_____. “On the Green Credo.” Tricycle 3, no. 2 (winter 1993): 55–57.

 

_____. “Interactivity.” In The Path of Compassion: Writings on Socially Engaged Buddhism, ed. Fred Eppsteiner, 182–89. Berkeley, Calif.: Parallax Press, 1988.

 

Tou-hui, Fok. “Where Is the Green Movement Going.” The Light of Dharma 81 (February 1989).

 

Treace, Bonnie Myotai. “Home: Born As the Earth Training.” Mountain Record (winter 1991): 36–41.

 

Tucker, Mary Evelyn. Worldly Wonder: Religions Enter Their Ecological Phase. Chicago, IL: Open Court, 2003.

 

Tucker, Mary Evelyn, and Duncan Ryuken Williams, eds. Buddhism and Ecology: The Interconnectedness of Dharma and Deeds. Cambridge, Mass.: Harvard Divinity School Center for the Study of World Religions, 1997. Distributed by Harvard University Press.

 

Tucker, Mary Evelyn, and John A. Grim, eds. Worldviews and Ecology: Religion, Philosophy, and the Environment. Maryknoll, N.Y.: Orbis, 1994.

 

Udomittipong, Pibob. “Thailand's Ecology Monks.” In Dharma Rain: Sources of Buddhist Environmentalism, edited by Stephanie Kaza and Kenneth Kraft, 191-97.   Boston: Shambhala, 2000.

 

Valder, Peter. Gardens In China. Portland, OR: Timber Press, 2002.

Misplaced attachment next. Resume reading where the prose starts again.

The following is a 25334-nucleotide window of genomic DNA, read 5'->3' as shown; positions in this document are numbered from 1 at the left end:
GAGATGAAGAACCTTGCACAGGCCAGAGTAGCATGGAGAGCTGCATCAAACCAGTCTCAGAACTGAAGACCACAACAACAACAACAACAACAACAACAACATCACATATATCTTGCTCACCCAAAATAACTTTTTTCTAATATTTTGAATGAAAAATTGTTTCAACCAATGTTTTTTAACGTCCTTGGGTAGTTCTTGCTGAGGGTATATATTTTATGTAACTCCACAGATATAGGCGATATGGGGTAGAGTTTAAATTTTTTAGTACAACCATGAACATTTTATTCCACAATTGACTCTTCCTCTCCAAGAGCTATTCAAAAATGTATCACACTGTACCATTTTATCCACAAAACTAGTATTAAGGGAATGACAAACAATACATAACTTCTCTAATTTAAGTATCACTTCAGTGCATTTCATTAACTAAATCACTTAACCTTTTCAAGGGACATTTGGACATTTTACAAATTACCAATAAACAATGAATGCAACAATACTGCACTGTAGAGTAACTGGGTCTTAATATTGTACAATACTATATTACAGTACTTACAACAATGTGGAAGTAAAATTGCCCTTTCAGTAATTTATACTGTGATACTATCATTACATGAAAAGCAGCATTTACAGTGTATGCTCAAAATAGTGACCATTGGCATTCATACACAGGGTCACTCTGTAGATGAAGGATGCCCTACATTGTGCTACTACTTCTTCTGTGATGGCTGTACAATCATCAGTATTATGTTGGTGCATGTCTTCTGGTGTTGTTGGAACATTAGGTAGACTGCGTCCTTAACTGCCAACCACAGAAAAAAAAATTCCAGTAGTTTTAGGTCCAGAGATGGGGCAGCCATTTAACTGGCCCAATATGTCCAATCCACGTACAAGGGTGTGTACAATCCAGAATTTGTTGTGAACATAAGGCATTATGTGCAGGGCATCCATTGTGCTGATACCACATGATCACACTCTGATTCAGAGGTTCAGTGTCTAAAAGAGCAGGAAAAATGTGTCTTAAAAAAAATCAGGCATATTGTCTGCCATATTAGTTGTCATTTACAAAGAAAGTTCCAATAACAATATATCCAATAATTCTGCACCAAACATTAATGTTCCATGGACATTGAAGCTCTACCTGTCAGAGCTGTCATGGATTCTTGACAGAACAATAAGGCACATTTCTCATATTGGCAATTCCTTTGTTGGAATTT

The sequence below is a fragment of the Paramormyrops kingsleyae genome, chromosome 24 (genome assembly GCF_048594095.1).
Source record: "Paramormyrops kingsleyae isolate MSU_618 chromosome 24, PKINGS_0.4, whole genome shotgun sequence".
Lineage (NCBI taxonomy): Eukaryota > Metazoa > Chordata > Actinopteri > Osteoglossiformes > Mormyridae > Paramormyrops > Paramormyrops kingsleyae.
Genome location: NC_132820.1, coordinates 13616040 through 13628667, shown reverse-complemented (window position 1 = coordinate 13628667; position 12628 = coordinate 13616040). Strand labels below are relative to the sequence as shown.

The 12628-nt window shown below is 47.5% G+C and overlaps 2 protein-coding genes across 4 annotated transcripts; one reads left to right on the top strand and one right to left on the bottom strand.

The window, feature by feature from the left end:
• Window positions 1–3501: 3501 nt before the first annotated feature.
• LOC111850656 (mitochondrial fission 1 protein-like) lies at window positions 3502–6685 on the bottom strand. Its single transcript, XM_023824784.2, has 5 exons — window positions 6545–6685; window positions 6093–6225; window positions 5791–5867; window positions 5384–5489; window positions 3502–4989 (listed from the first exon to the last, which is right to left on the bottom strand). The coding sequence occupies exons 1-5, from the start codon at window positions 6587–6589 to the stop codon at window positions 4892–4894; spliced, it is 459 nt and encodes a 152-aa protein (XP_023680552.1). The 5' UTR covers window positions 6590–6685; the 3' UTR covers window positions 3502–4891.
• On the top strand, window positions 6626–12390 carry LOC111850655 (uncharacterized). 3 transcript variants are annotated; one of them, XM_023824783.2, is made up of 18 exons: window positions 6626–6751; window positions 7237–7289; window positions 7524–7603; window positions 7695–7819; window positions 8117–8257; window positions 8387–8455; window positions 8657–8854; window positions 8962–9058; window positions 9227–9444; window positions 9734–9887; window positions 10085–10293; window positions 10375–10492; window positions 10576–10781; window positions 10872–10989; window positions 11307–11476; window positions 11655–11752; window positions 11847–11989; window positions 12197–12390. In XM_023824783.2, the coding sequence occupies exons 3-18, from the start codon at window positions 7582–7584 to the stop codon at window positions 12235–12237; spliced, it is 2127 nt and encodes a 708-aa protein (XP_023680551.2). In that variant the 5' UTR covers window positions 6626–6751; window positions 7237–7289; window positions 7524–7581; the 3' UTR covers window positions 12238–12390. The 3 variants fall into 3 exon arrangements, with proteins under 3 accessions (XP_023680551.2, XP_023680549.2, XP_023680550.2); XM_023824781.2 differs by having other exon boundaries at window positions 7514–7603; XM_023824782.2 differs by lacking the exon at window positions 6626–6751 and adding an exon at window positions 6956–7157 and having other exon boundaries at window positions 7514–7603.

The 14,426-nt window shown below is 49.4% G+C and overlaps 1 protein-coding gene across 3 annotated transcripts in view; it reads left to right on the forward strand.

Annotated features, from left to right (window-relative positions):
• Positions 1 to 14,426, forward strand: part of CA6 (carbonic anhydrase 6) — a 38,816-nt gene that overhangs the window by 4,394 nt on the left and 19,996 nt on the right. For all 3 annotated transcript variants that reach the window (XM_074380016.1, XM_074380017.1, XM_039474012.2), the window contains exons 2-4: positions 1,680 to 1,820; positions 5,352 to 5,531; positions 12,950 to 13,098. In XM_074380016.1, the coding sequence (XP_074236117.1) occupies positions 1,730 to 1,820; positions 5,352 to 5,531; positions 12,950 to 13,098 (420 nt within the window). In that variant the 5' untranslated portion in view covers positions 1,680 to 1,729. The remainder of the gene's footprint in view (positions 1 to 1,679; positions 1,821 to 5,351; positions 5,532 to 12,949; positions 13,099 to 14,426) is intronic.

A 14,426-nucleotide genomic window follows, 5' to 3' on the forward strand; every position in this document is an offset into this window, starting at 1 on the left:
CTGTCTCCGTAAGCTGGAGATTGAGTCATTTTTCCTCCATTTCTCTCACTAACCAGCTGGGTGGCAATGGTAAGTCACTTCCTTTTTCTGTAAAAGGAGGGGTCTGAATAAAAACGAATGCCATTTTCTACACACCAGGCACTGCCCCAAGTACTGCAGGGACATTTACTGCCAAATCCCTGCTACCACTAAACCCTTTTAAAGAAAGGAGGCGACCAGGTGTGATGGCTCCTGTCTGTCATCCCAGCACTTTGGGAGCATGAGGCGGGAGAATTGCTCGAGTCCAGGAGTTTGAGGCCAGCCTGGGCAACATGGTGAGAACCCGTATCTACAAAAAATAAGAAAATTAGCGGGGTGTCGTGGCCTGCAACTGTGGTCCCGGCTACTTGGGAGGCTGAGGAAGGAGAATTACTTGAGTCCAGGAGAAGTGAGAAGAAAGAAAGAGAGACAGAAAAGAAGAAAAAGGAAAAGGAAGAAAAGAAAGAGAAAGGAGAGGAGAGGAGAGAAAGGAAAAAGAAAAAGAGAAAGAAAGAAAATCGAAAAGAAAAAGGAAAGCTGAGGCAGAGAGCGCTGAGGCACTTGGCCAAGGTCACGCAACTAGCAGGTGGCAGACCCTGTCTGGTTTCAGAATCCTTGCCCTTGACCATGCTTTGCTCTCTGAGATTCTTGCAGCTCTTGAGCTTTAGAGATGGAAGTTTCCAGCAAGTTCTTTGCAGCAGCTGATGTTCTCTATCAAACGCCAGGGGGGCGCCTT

Venturini, Riccardo. “A Buddhist View on Ecological Balance.” Dharma World 17 (March-April 1990): 19–23.

 

Visalo, Phra Phaisan. “The Forest Monastery and Its Relevance to Modern Thai Society.” In Radical Conservatism: Buddhism in the Contemporary World: Articles in Honour of Bhikkhu Buddhadasa’s 84th Birthday Anniversary, 288–300. Bangkok: Thai Inter-Religious Commission for Development/International Network of Engaged Buddhists, 1990.

 

Waldau, Paul. The Specter of Speciesism: Buddhist and Christian Views of Animals. New York: Oxford University Press, 2002.

 

_____. “Buddhism and Animal Rights.” Contemporary Buddhist Ethics, ed. Damien Keown, 81-113. London: Curzon Press, 2000.

 

_____. “A Review of Buddhism and Ecology: The Interconnection of Dharma and Deeds; Buddhism and Ecology: Balancing Convergence, Dissonance, and the Risk of Anachronism.” Journal of Buddhist Ethics 5 (1998): 374-83.

 

Wallace, Alan B., ed. Buddhism and Science: Breaking New Ground. New York: Columbia University Press, 2003.

 

Wallis, Nick. “Buddhism and the Environment.” Golden Drum: A Magazine for Western Buddhists, August-October 1989, 4–5.

 

Walters, Kerry S. and Lisa Portmess, eds. Religious Vegetarianism: From Hesiod to the Dalai Lama. Albany: State University of New York Press, 2001.